Nearly all (97%) of biofuels sourced from British feedstocks met the government’s RTFO (Renewable Transport Fuels Obligation) environmental standards, according to the first report by the Renewable Fuels Agency (RFA) – the body set up to administer the RTFO. That compared with just 20% for all biofuels used by UK fuel companies.
Speaking on behalf of the biofuel industry, the Renewable Energy Association’s Clare Wenner said the findings clearly showed the UK biofuels industry was delivering on its promises to provide biofuels that both made greenhouse gas savings and were produced in a sustainable way.
“It is notable that whatever the origin of the feedstock, it is the companies that have invested in complete supply chain communication and collaboration – involving everybody from farmers to the obligated suppliers – in the UK and elsewhere, that have done well according to this report.”
NFU vice president Paul Temple said that although British biofuels only made up a small percentage of biofuels used, the fact they were one of the few that met qualifying environmental standards showed they had significant potential to contribute to reducing transport emissions.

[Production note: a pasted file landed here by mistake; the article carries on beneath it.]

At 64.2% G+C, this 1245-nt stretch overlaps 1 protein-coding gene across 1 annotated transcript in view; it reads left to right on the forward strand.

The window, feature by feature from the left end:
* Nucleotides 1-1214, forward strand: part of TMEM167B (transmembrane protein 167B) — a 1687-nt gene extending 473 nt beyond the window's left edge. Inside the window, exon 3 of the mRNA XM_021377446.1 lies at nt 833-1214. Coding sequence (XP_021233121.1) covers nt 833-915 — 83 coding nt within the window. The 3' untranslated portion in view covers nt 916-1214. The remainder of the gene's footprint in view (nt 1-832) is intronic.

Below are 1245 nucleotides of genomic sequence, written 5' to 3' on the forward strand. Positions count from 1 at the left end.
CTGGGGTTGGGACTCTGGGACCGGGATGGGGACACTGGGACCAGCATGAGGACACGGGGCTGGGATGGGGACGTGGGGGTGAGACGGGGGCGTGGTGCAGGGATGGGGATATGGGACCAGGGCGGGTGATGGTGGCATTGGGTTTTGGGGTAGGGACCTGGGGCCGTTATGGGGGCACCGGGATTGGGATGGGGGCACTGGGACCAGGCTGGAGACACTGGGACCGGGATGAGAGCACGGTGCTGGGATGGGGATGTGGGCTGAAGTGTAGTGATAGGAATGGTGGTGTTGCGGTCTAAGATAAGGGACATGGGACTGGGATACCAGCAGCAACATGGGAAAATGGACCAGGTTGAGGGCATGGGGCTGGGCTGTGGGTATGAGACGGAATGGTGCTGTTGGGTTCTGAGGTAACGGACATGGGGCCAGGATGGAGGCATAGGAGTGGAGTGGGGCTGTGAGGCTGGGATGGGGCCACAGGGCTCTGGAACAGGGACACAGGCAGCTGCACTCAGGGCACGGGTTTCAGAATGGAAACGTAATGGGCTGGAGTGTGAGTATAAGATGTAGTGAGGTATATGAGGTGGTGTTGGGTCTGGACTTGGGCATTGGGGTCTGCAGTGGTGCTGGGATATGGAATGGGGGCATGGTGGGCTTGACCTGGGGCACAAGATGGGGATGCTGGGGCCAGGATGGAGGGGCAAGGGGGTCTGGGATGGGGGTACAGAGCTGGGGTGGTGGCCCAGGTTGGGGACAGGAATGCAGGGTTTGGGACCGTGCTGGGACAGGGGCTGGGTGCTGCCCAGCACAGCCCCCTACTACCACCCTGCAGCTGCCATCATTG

“We hope that suppliers will recognise the benefits of buying British feedstocks and this new renewable fuel source continues to grow giving our farmers and growers additional markets to trade in.”
The report also showed that an overall carbon reduction of 44% was achieved against a government target of 40%.
At the same time as the RFA findings were published, an FAO report called for a review of biofuel policies and subsidies so that they better weighed up the opportunities and risks of biofuels.
It said biofuel policies should be “urgently reviewed in order to preserve the goal of world food security, protect poor farmers, promote broad-based rural development and ensure environmental sustainability”.
Further information can be found in the FAO publication: The State of Food and Agriculture (SOFA) 2008.